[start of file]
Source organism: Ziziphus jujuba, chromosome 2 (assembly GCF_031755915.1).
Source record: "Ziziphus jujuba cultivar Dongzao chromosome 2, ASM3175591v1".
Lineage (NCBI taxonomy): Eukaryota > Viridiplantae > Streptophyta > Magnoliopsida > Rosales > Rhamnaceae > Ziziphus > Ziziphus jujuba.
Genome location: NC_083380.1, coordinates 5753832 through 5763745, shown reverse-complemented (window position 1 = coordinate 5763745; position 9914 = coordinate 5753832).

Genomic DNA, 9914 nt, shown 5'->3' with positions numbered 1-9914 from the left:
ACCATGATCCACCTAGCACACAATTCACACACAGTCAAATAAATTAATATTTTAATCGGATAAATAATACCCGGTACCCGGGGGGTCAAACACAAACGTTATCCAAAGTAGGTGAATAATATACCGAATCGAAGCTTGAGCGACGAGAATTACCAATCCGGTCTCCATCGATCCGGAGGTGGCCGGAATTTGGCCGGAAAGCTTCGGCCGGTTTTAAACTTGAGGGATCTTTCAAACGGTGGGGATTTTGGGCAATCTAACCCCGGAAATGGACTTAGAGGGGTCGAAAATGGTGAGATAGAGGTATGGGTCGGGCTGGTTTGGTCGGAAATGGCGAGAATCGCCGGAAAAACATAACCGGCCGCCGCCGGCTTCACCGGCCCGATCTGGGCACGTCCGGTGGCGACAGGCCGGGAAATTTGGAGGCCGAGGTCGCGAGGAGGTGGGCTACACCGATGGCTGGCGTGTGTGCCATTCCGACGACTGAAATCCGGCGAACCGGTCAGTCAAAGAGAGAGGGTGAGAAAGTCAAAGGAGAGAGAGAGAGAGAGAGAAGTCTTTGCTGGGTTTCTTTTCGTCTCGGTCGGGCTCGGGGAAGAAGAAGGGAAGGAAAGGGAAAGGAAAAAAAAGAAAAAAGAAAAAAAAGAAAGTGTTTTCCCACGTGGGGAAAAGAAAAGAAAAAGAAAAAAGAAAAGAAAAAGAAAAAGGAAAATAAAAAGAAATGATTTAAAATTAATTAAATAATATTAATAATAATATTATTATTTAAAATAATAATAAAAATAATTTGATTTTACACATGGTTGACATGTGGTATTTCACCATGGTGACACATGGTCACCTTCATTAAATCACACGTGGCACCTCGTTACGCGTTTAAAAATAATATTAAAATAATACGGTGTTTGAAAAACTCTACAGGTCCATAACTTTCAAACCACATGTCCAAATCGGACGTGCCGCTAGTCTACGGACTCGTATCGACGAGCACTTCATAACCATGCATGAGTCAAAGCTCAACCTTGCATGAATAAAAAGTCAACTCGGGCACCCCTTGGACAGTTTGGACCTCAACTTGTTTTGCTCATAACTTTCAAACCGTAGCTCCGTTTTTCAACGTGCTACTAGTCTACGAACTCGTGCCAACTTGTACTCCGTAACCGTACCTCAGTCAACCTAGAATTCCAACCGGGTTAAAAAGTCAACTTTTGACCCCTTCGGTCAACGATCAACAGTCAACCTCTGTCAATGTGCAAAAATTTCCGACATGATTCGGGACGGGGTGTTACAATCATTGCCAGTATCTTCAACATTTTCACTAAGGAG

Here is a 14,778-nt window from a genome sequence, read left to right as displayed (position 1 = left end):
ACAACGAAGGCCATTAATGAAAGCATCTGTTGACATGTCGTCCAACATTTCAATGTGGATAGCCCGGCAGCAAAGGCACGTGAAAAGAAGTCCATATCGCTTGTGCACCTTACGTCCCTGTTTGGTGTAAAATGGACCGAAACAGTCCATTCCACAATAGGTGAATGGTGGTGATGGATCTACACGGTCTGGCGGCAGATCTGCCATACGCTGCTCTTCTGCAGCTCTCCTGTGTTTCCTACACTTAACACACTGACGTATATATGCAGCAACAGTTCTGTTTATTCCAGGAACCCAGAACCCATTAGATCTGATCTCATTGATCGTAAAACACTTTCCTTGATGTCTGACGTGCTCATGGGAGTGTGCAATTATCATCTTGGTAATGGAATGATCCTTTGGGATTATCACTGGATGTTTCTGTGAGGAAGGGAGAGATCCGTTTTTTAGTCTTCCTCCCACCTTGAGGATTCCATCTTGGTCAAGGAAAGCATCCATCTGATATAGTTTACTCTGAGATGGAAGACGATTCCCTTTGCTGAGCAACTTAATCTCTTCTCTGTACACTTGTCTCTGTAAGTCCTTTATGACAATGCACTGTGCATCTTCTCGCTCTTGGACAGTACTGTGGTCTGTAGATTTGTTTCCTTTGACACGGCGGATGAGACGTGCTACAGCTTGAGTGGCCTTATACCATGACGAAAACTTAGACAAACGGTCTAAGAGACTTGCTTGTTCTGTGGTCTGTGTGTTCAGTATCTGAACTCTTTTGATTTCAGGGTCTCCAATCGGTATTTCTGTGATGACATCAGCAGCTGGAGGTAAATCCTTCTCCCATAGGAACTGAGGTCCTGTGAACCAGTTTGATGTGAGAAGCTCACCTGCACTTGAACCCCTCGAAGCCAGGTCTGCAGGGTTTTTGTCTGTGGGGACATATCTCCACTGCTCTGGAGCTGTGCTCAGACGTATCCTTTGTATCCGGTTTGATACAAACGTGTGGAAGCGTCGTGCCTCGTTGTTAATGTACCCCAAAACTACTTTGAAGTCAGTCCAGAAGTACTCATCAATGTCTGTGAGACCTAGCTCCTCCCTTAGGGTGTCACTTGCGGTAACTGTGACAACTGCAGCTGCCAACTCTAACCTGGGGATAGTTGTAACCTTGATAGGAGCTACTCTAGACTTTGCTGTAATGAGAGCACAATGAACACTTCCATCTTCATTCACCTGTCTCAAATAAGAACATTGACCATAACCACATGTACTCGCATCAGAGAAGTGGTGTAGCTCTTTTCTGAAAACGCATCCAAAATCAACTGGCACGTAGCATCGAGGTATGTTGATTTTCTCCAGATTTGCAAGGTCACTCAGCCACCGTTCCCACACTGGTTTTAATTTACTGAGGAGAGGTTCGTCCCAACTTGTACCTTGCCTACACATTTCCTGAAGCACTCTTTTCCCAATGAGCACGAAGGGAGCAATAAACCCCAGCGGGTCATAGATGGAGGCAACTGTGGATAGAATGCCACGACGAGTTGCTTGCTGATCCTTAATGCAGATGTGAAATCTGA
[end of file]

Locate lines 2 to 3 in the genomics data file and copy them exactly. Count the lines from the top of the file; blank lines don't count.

Source record: "Ziziphus jujuba cultivar Dongzao chromosome 2, ASM3175591v1".
Lineage (NCBI taxonomy): Eukaryota > Viridiplantae > Streptophyta > Magnoliopsida > Rosales > Rhamnaceae > Ziziphus > Ziziphus jujuba.